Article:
This blog is on informal hiatus while summer research is being conducted. A significant part of that is ethnographic fieldwork at a number of American Buddhist groups. In sitting in on these meetings, it is hard not to notice the aspects of liberal religion that they embody. While each of the five groups currently under study has a specific and different tradition that it explicitly connects itself to, all five are very open in their approach. At every meeting people bring up other types of Buddhism, and even consistently bring up non-Buddhist religions and ideas, such as yoga, Vedanta, ancient Egyptian religion, Daoism, Christianity, Bahai, New Thought, Tarot, and so on. Such “outside” influences are accepted by the other members of each group without objection, and often lead to thoughtful discussions. Multiple interpretations of practices and texts are raised and no one tries to exert an orthodox position. Part of this may be that none of the five groups has an in-house priest or monk as leader, but it is also a style that they seem to prefer. For the most part, this diversity is seen as a strength by these Buddhists, as it allows a greater number of people to gather under one roof, and can enrich the sangha through multiple perspectives.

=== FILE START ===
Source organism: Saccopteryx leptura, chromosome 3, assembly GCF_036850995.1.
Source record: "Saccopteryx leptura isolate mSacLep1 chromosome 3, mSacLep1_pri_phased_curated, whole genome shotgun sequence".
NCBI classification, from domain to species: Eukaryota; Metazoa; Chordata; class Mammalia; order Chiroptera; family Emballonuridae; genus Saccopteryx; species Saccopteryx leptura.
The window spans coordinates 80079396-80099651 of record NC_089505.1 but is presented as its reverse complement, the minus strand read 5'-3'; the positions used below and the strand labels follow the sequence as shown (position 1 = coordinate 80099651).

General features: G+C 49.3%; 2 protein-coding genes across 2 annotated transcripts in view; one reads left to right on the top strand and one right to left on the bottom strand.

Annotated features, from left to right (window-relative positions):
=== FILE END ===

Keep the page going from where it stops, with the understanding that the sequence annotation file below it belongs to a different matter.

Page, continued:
How do these five Buddhist groups, together representing the large majority of Buddhist traditions on Earth, function according to the definition of liberal religion given here previously? They certainly acknowledge that religions change, and in fact each one has experimented regularly, slightly tweaking their ritual practice and discussing how Buddhism evolved historically. None of them take a strictly literal approach to their core texts (many traditional Buddhists do take such an approach, though Buddhists have also consistently taken other approaches as well throughout history). As already mentioned, they allow and even encourage multiple viewpoints in their groups and are open to finding wisdom outside of strictly Buddhist sources, which is essentially part of their overall perspective that each person must make their own decisions about religion and find the path that works best for them, a path that is not pre-programmed but arises in the dialectic between tradition and one’s unique situation and personality.
Other trends identified with liberal religion tend to hold up too. These Buddhists, most of whom are converts, are generally politically liberal and environmentalist. They value individualism and believe in human perfectionism, and think science and religion should work in harmony. Most are fairly restrained in their emotional expressions, and while some of the most hardcore meditators are overtly anti-intellectual, in general the majority esteem reason as a tool in religious pursuits.
Buddhism as a total phenomenon cannot be categorized as liberal, but in America groups such as these certainly function in liberal religious ways. They are part of the story of American liberal religion and have been for decades. Scholars of liberal religious history would do well to pay them greater attention.